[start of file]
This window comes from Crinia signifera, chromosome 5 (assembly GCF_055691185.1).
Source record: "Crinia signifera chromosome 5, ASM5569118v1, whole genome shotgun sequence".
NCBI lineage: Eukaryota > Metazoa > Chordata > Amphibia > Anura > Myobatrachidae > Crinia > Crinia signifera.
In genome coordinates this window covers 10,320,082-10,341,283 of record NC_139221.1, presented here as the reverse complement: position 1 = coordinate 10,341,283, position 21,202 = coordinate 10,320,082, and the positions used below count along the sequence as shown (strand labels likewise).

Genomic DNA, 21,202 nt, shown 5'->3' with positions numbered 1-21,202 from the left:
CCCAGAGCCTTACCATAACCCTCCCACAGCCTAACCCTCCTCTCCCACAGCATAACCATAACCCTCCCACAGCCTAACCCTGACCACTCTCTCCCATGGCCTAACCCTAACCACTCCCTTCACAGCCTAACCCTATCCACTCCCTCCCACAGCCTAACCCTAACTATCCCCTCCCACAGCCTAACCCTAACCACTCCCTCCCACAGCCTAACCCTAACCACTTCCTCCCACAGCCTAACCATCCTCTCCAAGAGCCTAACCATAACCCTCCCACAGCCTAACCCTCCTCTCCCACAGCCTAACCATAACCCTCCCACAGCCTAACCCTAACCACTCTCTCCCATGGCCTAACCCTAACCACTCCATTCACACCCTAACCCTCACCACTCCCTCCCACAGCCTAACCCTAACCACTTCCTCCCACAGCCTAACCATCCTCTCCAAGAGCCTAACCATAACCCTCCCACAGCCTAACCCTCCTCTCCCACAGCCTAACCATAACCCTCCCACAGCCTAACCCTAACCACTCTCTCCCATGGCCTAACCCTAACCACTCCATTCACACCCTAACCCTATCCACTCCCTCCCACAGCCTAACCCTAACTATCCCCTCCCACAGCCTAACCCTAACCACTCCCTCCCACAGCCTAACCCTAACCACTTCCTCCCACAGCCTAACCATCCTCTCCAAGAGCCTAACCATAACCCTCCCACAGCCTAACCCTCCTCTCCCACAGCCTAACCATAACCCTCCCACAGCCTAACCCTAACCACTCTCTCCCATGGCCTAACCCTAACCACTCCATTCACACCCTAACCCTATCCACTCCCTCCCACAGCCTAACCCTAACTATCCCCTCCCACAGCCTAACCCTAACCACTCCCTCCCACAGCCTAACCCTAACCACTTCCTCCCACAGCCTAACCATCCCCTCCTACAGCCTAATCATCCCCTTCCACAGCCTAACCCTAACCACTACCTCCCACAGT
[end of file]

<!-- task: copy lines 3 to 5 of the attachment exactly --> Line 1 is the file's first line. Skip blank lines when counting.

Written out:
NCBI lineage: Eukaryota > Metazoa > Chordata > Amphibia > Anura > Myobatrachidae > Crinia > Crinia signifera.
In genome coordinates this window covers 10,320,082-10,341,283 of record NC_139221.1, presented here as the reverse complement: position 1 = coordinate 10,341,283, position 21,202 = coordinate 10,320,082, and the positions used below count along the sequence as shown (strand labels likewise).

Genomic DNA, 21,202 nt, shown 5'->3' with positions numbered 1-21,202 from the left: